Why is changing our behavior and habits so difficult? Why do we always start with the best intentions to get in shape, quit caffeine, stop smoking or reduce alcohol consumption, but end up indulging Read
1. Don't give yourself a deadline.
Deadlines just create pressure and tension. Be comfortable with it taking as long as it takes. Besides, there’s no point losing weight quickly if you gain it all back again. Think sustainability. Always ask: Will I be able to maintain this?
2. Make a real commitment.
If losing weight is your goal, then make this a priority that you focus on completely. This means you'll have to arrange your schedule to be sure you have time to get proper sleep, nutrition, and exercise.
3. Don't overhaul your entire diet—make small changes.
This is too drastic and sets you up for failure. Instead of changing everything you eat, try cutting portions by 10%.
4. Keep a food diary.
This works wonders!
5. Aim for a routine you can maintain a year from now.
Waking up at 5am every day to run five miles might be impressive, but will you do this in six months? It may sound less exciting to walk a few times a week, but if that's what works for you, great! If you don't celebrate and plan for what you can realistically sustain, you're setting yourself up to feel like a failure.
6. Remember: exercise isn’t just for the gym.
Try to be more active in your daily life. Walk more. Take the stairs.
7. Do what you say you will.
Every time you make a plan and don’t follow it, you undermine trust in yourself. (That’s also why starting slow with small changes is so important.)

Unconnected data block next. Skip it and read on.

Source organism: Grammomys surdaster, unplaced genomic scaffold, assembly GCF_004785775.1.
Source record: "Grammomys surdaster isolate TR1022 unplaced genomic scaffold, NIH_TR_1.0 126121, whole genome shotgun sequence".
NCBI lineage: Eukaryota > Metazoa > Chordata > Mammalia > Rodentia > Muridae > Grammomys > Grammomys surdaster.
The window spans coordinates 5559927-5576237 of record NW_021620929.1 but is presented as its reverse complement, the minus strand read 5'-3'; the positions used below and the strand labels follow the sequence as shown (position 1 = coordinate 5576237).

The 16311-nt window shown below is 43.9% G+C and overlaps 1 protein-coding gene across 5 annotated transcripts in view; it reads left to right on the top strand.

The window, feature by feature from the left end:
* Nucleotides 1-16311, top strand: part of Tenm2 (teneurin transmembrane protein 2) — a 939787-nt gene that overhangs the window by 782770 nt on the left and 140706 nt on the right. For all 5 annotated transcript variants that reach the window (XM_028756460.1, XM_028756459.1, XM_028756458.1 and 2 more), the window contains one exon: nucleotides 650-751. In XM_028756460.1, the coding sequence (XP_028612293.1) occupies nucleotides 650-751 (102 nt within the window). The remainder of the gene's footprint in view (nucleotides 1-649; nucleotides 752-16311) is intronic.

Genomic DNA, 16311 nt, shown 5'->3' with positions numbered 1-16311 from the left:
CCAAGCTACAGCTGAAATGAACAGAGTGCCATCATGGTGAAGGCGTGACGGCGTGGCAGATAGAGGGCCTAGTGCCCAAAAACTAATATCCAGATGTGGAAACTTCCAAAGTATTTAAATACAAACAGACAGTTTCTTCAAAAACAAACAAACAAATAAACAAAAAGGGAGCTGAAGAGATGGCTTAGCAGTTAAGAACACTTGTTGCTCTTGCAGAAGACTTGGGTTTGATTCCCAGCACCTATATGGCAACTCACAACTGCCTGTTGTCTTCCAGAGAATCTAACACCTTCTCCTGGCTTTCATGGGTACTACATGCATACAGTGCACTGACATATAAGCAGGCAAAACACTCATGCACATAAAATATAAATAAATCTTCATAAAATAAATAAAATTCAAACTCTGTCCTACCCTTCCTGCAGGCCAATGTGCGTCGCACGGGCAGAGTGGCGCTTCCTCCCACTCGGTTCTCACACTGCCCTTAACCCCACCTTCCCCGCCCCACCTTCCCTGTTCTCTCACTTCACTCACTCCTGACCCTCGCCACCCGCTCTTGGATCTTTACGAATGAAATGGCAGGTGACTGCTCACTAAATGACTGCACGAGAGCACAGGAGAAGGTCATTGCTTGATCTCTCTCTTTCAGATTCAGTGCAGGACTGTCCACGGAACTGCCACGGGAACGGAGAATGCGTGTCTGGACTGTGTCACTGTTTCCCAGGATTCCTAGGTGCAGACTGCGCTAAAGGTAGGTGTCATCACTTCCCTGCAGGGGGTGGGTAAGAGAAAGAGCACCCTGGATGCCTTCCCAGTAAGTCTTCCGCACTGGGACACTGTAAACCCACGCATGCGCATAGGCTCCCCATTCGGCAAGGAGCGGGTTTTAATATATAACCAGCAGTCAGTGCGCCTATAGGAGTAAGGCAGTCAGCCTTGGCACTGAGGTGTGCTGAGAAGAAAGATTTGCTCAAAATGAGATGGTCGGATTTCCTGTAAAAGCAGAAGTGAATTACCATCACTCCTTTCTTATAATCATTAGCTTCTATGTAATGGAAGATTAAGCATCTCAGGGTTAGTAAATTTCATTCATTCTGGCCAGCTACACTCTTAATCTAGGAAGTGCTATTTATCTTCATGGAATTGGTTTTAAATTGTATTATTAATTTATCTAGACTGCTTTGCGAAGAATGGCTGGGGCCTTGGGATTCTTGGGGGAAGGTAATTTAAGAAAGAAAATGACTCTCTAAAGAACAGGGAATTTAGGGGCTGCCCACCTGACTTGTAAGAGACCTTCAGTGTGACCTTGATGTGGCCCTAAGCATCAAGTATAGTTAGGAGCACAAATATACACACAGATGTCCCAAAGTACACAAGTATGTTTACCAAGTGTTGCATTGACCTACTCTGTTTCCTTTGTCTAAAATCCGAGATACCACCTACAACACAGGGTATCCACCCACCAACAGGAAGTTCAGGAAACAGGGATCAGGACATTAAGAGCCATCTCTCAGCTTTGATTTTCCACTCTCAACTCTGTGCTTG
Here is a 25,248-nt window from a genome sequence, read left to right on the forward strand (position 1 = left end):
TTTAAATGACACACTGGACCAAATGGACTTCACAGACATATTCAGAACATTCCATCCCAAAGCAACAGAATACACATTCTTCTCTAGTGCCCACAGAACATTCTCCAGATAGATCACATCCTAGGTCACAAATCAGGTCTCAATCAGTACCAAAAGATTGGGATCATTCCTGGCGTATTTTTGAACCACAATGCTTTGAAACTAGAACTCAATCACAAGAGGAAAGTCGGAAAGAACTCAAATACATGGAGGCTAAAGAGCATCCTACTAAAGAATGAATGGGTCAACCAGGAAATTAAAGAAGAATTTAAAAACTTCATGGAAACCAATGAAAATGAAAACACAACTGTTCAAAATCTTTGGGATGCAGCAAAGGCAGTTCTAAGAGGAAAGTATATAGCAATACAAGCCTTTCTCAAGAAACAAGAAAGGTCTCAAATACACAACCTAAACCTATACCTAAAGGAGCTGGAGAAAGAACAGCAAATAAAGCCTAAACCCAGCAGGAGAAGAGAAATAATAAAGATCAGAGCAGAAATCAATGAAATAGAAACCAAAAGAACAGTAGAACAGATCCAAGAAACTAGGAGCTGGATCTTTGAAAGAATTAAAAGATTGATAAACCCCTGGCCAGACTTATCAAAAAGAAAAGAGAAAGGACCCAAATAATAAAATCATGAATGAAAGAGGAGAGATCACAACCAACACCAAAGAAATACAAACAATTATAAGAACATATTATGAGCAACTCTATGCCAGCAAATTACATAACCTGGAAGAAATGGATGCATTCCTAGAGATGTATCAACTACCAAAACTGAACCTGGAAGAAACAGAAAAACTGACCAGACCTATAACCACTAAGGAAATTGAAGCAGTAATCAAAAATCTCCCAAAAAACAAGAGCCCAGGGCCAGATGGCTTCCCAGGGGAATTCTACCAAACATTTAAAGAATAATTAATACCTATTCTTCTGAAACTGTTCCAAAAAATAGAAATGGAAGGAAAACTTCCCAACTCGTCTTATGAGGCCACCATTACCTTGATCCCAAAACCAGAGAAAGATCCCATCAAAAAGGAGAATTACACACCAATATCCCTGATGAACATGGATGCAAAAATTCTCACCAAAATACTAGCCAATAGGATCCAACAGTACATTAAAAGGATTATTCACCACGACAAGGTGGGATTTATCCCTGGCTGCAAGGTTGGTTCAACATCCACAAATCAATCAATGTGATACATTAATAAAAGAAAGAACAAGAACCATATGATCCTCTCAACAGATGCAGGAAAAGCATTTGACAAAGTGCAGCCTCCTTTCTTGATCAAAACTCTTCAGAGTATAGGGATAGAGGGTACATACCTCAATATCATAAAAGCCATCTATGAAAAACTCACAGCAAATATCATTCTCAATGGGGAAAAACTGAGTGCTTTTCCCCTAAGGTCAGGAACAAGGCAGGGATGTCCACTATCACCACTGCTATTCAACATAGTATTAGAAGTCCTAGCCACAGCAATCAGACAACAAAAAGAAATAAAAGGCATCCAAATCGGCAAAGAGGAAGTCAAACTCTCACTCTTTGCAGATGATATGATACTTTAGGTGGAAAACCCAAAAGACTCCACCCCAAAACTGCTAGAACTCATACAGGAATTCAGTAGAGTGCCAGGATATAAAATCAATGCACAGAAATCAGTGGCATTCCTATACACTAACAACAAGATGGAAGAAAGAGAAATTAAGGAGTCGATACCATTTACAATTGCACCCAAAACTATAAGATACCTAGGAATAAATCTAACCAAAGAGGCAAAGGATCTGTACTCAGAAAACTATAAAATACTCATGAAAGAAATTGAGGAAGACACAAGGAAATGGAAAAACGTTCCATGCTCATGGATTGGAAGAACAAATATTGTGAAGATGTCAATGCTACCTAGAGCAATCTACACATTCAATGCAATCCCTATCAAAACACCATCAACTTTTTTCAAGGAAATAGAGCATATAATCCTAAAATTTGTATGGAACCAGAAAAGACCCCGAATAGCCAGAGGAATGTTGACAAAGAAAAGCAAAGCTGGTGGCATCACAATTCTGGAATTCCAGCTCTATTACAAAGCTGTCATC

8. Find someone to help you.
This can be a professional or just a committed friend.
8b. But don’t listen to friends if they're unsupportive or bring you down.
Negativity doesn't help anyone.
9. Slow down your eating.
This makes you eat less and feel more satisfied. A win-win!
10. Don’t get hung up on theory.
Some people know everything there is to know about losing weight, and they’re still overweight. Focus on changing behavior, not learning facts.
11. Remember that failure is part of the process.
I'd guess that 90% of people who succeed at losing weight have a record of failures behind them. Failure in the past doesn’t mean you can’t succeed in the future.
12. Keep it fun.
If it feels like a struggle or painful, then you’re doing it wrong. Remember, you're trying to develop habits for the rest of your life.
13. Try to remove trigger foods from your life.
That means getting rid of the chocolates on your desk at work and that packet of cookies at home. If it’s not there, you can’t eat it.
14. Share food.
This works really well for things like ordering dessert at a restaurant. It’s a way to taste something without having to eat the whole thing.
15. Be prepared for mistakes and bad weeks. It’s OK.
It’s all part of the process. There’s nothing wrong with you if things go wrong every now and then. Take a deep breath, and start again.
16. Always learn from your mistakes.
If you ate too much on that weekend away, work out why. And try to reduce the chance of it happening again.
17. Expect plateaus.
It’s normal sometimes for weight to not budge, even if you’re doing everything right. Most people panic and give up at this stage. Don’t be one of them.
18. Remember that losing weight is not a short-term project.
This is the hardest part of losing weight, especially after the initial enthusiasm has worn off. My hope is that—if this is your goal—you'll keep going no matter what. If you do, you won’t be able to fail. And remember it's OK if it takes some time: you want to be slim and healthy for life.
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